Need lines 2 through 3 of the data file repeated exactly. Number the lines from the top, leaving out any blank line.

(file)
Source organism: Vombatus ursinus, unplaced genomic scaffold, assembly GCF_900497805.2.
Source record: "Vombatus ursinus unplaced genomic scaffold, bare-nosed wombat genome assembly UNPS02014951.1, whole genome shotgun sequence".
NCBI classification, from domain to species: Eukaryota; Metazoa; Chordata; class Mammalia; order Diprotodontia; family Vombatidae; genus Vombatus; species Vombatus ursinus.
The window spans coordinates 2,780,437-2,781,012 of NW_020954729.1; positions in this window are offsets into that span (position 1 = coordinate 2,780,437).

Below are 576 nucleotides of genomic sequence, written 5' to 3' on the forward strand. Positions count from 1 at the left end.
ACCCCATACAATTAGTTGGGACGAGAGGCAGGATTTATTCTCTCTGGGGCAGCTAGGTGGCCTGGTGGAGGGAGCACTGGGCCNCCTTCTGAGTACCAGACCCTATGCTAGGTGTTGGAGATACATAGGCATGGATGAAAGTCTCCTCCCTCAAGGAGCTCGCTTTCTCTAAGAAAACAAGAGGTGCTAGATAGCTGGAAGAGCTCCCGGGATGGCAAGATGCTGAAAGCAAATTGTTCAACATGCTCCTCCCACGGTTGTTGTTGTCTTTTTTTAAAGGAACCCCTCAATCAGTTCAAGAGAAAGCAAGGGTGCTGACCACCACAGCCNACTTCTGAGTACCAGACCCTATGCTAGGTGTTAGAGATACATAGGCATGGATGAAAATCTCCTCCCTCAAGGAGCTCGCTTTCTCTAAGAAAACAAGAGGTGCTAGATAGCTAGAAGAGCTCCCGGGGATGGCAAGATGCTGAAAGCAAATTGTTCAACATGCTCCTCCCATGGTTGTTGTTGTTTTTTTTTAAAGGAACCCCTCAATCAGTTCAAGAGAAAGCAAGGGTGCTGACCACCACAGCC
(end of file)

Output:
Source record: "Vombatus ursinus unplaced genomic scaffold, bare-nosed wombat genome assembly UNPS02014951.1, whole genome shotgun sequence".
NCBI classification, from domain to species: Eukaryota; Metazoa; Chordata; class Mammalia; order Diprotodontia; family Vombatidae; genus Vombatus; species Vombatus ursinus.